“An’ ye pride yoursel’ on that, an’ at this moment?” asked Ben, truly amazed.
“That do I,” said Bonnet. “And think of it, Ben Greenway, that presumptuous, overbearing Blackbeard was killed, and his head brought away sticking up on the bow of a vessel. What a rare sight that must have been, Ben! Think of his long beard, all tied up with ribbons, stuck up on the bow of a ship!”
“An’ ye are now the head de’il on earth?” said Ben.
“You can put it that way, if you like,” said Bonnet, “but I am not so looked upon in this town. I am an honoured person. I doubt very much if any prisoner in this country was ever treated with the distinction that is shown me, but I don’t wonder at it; I have the reputation of two great pirates joined in one—the pirate Bonnet, of the dreaded ship Revenge, and the terrible Thomas of the Royal James. My man, there are people in this town who have been to me and who have said that a man so famous should not even be imprisoned. I have good reason to believe that it will not be long before pardon papers are made out for me, and that I may go my way.”
“An’ your men?” asked Greenway. “Will they go free or will they be hung like common pirates?”
Bonnet frowned impatiently. “I don’t want to hear anything about the men,” he said; “of course they will be hung. What could be done with them if they were not hung? But it is entirely different with me. I am a most respectable person, and, now that I am willing to resign my piratical career, having won in it all the glory that can come to one man, that respectability must be considered.”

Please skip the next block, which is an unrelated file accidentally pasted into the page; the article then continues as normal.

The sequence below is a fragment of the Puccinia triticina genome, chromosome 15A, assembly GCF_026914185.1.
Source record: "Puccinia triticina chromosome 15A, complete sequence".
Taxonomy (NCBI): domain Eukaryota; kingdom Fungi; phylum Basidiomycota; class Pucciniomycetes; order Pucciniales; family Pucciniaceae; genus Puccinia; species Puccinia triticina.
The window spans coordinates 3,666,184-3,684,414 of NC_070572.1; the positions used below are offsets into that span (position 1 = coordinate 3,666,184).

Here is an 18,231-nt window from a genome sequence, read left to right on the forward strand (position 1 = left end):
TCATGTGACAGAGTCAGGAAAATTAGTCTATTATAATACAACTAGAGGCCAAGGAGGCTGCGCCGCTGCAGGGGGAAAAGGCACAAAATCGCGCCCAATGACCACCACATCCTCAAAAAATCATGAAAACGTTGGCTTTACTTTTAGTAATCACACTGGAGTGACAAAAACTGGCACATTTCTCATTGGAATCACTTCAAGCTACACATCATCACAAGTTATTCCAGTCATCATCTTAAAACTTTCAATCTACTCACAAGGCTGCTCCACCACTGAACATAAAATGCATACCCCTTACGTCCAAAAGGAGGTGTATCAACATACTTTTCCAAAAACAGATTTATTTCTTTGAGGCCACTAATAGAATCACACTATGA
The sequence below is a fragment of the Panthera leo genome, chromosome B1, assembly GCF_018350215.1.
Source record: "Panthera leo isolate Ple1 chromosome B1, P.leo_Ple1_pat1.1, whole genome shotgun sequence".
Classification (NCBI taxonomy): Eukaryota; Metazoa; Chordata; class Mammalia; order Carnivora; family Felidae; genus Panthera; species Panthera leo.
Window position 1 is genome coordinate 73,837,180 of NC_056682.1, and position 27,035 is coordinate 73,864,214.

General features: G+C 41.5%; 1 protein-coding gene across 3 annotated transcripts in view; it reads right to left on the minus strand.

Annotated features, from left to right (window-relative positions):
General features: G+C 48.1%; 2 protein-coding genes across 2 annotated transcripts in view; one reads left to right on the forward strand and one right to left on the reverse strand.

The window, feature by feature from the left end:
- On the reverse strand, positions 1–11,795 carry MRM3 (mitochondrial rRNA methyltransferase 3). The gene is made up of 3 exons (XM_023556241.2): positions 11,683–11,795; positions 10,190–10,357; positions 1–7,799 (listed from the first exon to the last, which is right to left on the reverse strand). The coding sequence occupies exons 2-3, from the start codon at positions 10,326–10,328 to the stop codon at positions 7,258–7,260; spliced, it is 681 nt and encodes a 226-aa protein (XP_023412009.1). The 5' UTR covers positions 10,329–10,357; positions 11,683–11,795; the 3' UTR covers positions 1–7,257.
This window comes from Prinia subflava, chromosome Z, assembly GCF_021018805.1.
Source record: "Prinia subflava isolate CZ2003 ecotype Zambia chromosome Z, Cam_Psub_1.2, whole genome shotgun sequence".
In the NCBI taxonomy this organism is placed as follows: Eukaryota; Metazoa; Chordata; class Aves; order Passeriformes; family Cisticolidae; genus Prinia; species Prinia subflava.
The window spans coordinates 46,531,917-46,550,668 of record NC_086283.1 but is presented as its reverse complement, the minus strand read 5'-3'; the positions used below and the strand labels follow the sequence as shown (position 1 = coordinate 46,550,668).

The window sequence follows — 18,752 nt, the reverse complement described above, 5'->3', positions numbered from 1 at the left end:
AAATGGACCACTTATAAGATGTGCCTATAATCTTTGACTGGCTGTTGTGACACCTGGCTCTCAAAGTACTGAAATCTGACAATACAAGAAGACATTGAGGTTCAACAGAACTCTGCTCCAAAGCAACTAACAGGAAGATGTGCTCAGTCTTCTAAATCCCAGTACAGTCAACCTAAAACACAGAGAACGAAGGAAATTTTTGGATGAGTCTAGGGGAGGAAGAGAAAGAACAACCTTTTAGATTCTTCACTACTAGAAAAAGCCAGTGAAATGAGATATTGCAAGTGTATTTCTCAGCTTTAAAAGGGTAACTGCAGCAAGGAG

“Weel, weel,” said the Scotchman; “an’ when it comes that respectabeelity is better for a man’s soul an’ body than righteousness, then I am no fit counsellor for ye, Master Bonnet,” and he took his leave.
The next morning, when Ben Greenway left his lodging he found the town in an uproar. The pirate Bonnet had bribed his sentinels and, with some others, had escaped. Ben stood still and stamped his foot. Such infamy, such perfidy to the authorities who had treated him so well, the Scotchman could not at first imagine, but when the truth became plain to him, his face glowed, his eye burned; this vile conduct of his old master was a triumph to Ben’s principles. Wickedness was wickedness, and could not be washed away by respectability.
The days passed on; Bonnet was recaptured, more securely imprisoned, put upon trial, found guilty, and, in spite of the efforts of the advocates of respectability, was condemned to be hung on the same spot where nearly all the members of his pirate crew had been executed.
During all this time Ben Greenway kept away from his old master; he had borne ill-treatment of every kind, but the deception practised upon him when, at his latest interview, Bonnet talked to him of his respectability, having already planned an escape and return to his evil ways, was too much for the honest Scotchman. He had done with this man, faithless to friend and foe, to his own blood, and even to his own bad reputation.